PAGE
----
Mueller’s end product, his report, will most likely claim a lot of unsavory things went on. But it seems increasingly unlikely he’ll have evidence Trump worked with Russia to win the election, and even less likely that Trump is now under Putin’s control. If Mueller had a smoking gun we’d be watching impeachment hearings by now.
Instead Mueller will end up concluding some people may have sort of maybe tried to interfere with an investigation into what turned out to be nothing, another “crime” that exists only because there was an investigation to trigger it. He’ll dump that steaming pile of legal ambiguity into the lap of the Democratic House to hold hearings on from now until global warming claims the city of Benghazi and returns it to the sea. Or the 2020 election, whichever comes first.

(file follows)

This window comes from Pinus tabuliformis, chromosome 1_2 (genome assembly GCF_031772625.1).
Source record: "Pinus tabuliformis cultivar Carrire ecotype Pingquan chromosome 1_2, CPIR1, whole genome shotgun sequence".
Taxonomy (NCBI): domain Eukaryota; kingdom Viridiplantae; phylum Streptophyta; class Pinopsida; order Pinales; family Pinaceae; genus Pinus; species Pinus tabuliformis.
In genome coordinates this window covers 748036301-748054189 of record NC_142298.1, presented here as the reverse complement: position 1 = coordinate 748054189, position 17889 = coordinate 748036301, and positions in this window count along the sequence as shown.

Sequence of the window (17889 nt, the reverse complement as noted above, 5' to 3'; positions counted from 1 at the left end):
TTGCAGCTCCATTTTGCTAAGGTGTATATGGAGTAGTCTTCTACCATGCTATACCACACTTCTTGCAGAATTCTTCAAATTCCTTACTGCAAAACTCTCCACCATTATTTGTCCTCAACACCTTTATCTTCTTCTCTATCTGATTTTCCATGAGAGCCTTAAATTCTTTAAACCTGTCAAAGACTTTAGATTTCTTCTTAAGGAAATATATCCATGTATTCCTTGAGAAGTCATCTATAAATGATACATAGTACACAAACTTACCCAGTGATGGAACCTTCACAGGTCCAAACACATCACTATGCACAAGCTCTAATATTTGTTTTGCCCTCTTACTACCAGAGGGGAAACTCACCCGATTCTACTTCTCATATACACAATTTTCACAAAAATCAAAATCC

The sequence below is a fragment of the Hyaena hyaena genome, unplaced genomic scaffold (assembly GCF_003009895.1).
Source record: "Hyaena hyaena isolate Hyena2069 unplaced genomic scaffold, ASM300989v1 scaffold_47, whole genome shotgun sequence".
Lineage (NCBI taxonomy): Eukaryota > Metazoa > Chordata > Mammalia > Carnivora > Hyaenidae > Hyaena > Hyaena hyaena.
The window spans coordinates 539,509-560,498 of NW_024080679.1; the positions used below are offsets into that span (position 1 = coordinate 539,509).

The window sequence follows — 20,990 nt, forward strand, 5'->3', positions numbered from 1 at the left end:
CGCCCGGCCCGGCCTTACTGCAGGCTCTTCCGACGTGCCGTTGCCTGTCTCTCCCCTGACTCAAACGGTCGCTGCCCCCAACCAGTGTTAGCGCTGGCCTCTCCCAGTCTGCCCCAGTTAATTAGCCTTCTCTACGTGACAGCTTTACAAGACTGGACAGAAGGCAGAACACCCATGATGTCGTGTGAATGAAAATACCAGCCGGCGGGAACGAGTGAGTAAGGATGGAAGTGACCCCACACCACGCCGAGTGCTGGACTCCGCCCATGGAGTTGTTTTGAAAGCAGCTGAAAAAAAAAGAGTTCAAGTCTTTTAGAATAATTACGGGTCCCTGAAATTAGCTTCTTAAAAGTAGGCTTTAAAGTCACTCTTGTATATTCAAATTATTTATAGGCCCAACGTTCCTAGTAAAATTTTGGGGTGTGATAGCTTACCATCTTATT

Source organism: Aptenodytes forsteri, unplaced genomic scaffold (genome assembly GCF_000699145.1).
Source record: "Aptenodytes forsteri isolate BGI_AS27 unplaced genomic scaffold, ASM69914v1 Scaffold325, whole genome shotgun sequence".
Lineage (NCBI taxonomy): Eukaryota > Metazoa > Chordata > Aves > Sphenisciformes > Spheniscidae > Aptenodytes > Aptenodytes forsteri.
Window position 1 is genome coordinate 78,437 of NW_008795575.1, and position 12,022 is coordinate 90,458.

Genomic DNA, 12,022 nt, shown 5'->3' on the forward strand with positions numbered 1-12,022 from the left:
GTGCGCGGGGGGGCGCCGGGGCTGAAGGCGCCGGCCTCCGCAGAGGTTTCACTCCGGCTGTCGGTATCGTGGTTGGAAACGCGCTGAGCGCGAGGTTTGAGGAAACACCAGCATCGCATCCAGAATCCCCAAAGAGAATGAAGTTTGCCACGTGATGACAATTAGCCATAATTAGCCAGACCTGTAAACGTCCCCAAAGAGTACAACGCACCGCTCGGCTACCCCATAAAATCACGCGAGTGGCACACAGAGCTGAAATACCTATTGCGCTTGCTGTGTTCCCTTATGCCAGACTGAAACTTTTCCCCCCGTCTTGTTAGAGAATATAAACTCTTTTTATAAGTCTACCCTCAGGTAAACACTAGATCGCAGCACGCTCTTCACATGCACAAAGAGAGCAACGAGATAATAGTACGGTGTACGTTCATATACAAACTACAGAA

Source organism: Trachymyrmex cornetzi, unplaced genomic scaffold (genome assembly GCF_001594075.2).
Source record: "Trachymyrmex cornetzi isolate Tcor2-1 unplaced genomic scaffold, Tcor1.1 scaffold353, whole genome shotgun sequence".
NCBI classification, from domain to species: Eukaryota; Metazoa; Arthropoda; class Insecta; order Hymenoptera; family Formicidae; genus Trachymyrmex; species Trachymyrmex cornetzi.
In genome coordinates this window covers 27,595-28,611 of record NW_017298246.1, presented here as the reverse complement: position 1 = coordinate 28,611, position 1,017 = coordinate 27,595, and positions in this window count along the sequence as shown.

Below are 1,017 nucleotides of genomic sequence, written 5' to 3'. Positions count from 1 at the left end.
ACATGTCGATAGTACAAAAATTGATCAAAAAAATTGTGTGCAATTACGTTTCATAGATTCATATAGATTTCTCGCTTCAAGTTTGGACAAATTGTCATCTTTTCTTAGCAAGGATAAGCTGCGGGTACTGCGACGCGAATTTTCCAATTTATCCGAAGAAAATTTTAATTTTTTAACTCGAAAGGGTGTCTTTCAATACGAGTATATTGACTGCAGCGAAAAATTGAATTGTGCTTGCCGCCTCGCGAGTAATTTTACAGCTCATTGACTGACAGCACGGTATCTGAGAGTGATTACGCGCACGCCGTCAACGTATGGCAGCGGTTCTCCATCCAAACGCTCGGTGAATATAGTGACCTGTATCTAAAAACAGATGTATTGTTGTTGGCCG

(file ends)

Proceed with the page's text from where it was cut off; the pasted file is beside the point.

The uber-point of all this Ocean’s Nineteen-level conspiracy is supposedly so Putin can, whatever, sow dissent in America. Because if he wanted a puppet in the Oval Office it has been a damn poor return on investment — sanctions are still in place, NATO is still on Russia’s border, Montenegro joined NATO, Trump approved arms sales to the Ukraine, RT and Sputnik are sidelined as registered foreign agents, Cold Warrior-like hardliners Bolton and Pompeo are in power, the U.S. just delivered Russia an ultimatum on an arms control treaty that could return some American missiles to Europe, and more. On the plus side, there were those friendly Tweets.